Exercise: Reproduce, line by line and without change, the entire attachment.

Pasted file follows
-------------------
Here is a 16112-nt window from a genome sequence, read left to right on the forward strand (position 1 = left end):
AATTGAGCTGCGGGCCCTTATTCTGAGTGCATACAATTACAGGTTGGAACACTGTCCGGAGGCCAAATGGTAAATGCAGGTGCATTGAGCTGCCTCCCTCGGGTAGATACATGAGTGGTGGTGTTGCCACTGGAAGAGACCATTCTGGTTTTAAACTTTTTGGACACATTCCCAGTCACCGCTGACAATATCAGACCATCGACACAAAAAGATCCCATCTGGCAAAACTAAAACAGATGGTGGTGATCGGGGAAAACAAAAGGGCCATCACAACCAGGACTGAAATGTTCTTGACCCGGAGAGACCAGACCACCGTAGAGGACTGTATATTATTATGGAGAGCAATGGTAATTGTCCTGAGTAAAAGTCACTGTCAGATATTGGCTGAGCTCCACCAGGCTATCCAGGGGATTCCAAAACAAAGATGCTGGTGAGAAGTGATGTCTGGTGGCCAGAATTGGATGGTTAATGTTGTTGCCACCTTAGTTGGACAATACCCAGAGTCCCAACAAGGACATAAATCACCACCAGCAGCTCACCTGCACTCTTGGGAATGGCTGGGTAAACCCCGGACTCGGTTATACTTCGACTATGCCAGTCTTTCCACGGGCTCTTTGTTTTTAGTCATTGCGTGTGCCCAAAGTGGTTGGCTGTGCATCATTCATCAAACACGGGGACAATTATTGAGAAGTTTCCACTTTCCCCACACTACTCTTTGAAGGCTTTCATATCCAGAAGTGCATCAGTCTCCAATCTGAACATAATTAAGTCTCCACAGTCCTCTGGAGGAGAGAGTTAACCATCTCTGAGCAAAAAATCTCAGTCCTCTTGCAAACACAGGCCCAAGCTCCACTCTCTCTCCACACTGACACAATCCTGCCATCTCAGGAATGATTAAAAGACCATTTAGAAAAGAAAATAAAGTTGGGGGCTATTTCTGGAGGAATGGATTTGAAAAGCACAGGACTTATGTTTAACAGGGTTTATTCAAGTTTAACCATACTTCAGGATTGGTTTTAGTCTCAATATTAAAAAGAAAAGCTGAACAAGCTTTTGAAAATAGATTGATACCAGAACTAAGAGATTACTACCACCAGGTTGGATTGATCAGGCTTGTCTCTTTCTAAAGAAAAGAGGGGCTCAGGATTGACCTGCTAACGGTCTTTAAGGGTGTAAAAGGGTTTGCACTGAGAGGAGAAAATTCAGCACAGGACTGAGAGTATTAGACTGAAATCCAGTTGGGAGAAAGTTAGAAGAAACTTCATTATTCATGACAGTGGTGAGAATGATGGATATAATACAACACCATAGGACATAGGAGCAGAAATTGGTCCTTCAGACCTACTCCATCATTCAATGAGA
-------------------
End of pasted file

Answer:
Here is a 16112-nt window from a genome sequence, read left to right on the forward strand (position 1 = left end):
AATTGAGCTGCGGGCCCTTATTCTGAGTGCATACAATTACAGGTTGGAACACTGTCCGGAGGCCAAATGGTAAATGCAGGTGCATTGAGCTGCCTCCCTCGGGTAGATACATGAGTGGTGGTGTTGCCACTGGAAGAGACCATTCTGGTTTTAAACTTTTTGGACACATTCCCAGTCACCGCTGACAATATCAGACCATCGACACAAAAAGATCCCATCTGGCAAAACTAAAACAGATGGTGGTGATCGGGGAAAACAAAAGGGCCATCACAACCAGGACTGAAATGTTCTTGACCCGGAGAGACCAGACCACCGTAGAGGACTGTATATTATTATGGAGAGCAATGGTAATTGTCCTGAGTAAAAGTCACTGTCAGATATTGGCTGAGCTCCACCAGGCTATCCAGGGGATTCCAAAACAAAGATGCTGGTGAGAAGTGATGTCTGGTGGCCAGAATTGGATGGTTAATGTTGTTGCCACCTTAGTTGGACAATACCCAGAGTCCCAACAAGGACATAAATCACCACCAGCAGCTCACCTGCACTCTTGGGAATGGCTGGGTAAACCCCGGACTCGGTTATACTTCGACTATGCCAGTCTTTCCACGGGCTCTTTGTTTTTAGTCATTGCGTGTGCCCAAAGTGGTTGGCTGTGCATCATTCATCAAACACGGGGACAATTATTGAGAAGTTTCCACTTTCCCCACACTACTCTTTGAAGGCTTTCATATCCAGAAGTGCATCAGTCTCCAATCTGAACATAATTAAGTCTCCACAGTCCTCTGGAGGAGAGAGTTAACCATCTCTGAGCAAAAAATCTCAGTCCTCTTGCAAACACAGGCCCAAGCTCCACTCTCTCTCCACACTGACACAATCCTGCCATCTCAGGAATGATTAAAAGACCATTTAGAAAAGAAAATAAAGTTGGGGGCTATTTCTGGAGGAATGGATTTGAAAAGCACAGGACTTATGTTTAACAGGGTTTATTCAAGTTTAACCATACTTCAGGATTGGTTTTAGTCTCAATATTAAAAAGAAAAGCTGAACAAGCTTTTGAAAATAGATTGATACCAGAACTAAGAGATTACTACCACCAGGTTGGATTGATCAGGCTTGTCTCTTTCTAAAGAAAAGAGGGGCTCAGGATTGACCTGCTAACGGTCTTTAAGGGTGTAAAAGGGTTTGCACTGAGAGGAGAAAATTCAGCACAGGACTGAGAGTATTAGACTGAAATCCAGTTGGGAGAAAGTTAGAAGAAACTTCATTATTCATGACAGTGGTGAGAATGATGGATATAATACAACACCATAGGACATAGGAGCAGAAATTGGTCCTTCAGACCTACTCCATCATTCAATGAGA